NIA to fund initiative to test new dementia care interventions

12th September 2019 (Last Updated December 23rd, 2019 09:28)

The National Institute of Aging (NIA) will invest up to $53.4m over five years to spur innovation and enhance care for people suffering from Alzheimer’s disease and related dementias.

The National Institute of Aging (NIA) will invest up to $53.4m over five years to spur innovation and enhance care for people suffering from Alzheimer’s disease and related dementias.

Funds will be offered in collaboration with National Institutes of Health (NIH) and will be used to test new care interventions in real-world settings.

To meet the challenges of complex care management for people with Alzheimer’s disease and related dementias (AD/ADRD) and their families, Brown University in Providence, Rhode Island will collaborate with Hebrew Senior Life, a Harvard Medical School Affiliate in Roslindale, Massachusetts.

Researchers at the new project, to be known as Imbedded Pragmatic AD/ADRD Clinical Trials (IMPACT) Collaboratory, will collaborate with other university scientists, who work on long-term care programmes.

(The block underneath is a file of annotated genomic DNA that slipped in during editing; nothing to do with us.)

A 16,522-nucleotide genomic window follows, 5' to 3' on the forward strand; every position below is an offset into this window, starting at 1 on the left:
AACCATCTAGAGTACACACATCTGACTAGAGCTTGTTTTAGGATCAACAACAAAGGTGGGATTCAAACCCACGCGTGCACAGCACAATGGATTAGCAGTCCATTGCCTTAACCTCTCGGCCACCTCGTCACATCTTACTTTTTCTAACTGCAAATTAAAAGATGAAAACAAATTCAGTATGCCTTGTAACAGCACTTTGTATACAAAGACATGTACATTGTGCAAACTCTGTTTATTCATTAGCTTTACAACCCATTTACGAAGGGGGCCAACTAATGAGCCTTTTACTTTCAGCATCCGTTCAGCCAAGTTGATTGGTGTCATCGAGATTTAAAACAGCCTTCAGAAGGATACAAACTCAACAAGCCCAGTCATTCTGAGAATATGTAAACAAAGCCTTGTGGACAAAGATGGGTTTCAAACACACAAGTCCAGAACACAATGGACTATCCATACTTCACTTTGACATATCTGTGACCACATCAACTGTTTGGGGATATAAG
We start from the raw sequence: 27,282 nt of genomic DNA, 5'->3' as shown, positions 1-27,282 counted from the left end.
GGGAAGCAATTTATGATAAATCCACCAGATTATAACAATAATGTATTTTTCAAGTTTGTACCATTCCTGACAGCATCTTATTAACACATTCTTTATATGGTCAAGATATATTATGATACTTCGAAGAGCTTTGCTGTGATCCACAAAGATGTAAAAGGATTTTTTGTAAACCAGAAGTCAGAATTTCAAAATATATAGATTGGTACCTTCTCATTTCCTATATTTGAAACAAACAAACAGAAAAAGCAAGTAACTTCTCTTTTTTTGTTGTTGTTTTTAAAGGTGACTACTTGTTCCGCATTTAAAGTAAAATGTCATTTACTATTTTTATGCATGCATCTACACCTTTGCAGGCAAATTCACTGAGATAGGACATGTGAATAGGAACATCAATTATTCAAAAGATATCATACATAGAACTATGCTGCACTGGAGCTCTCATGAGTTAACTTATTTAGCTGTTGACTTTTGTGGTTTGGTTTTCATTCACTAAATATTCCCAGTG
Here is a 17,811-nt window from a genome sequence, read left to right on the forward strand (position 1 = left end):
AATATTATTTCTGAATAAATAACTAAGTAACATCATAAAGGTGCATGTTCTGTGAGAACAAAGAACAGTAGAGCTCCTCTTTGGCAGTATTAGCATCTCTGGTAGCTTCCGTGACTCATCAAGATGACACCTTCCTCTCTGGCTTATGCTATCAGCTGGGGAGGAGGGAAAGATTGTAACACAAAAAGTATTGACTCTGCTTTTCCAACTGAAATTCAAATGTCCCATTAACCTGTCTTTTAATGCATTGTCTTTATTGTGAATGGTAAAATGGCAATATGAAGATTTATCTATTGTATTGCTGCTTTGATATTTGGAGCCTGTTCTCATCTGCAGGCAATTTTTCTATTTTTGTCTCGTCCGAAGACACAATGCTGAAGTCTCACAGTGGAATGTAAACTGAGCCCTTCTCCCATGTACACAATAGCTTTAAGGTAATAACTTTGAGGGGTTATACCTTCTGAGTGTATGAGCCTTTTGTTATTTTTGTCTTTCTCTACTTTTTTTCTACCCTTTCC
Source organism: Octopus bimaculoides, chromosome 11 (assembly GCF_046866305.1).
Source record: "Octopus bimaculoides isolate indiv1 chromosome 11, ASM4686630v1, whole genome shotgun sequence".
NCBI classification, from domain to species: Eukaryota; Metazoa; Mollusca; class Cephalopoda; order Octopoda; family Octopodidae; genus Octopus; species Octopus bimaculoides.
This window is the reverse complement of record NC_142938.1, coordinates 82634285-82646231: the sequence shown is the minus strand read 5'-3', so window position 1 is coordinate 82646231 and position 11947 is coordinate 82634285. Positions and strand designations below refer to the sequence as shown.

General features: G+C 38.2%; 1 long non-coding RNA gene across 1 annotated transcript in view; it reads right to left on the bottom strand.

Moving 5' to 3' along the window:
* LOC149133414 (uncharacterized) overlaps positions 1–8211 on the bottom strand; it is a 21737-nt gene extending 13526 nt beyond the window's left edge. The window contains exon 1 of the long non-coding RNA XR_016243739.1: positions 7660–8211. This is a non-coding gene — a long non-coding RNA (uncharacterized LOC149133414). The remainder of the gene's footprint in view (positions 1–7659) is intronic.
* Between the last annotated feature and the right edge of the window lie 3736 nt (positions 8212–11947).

The focus will be on developing new methods to care for people with AD/ADRC.

NIA director Richard J Hodes said: “There is a pressing need to improve care and support for people with dementia and their caregivers.

“The IMPACT Collaboratory will enable more effective, efficient teamwork research on finding better solutions for the millions of Americans affected by these devastating diseases.”

The IMPACT Collaboratory will look to further pragmatic clinical trials that are conducted in settings such as homes, hospitals, adult day centres and assisted living facilities.

It will also train the next generation of clinical trialists.

In the US, around 5.6 million people above the age of 65 have dementia, with many more suffering from other types of dementia.

Pragmatic clinical trials, unlike traditional clinical trials, use simpler study designs and test the methods in real-life scenarios at different settings.

In June this year, NIH agreed to fund clinical trials investigating the practicality and effectiveness of using genomics data as part of treatments for chronic disease such as high blood pressure, depression and chronic pain.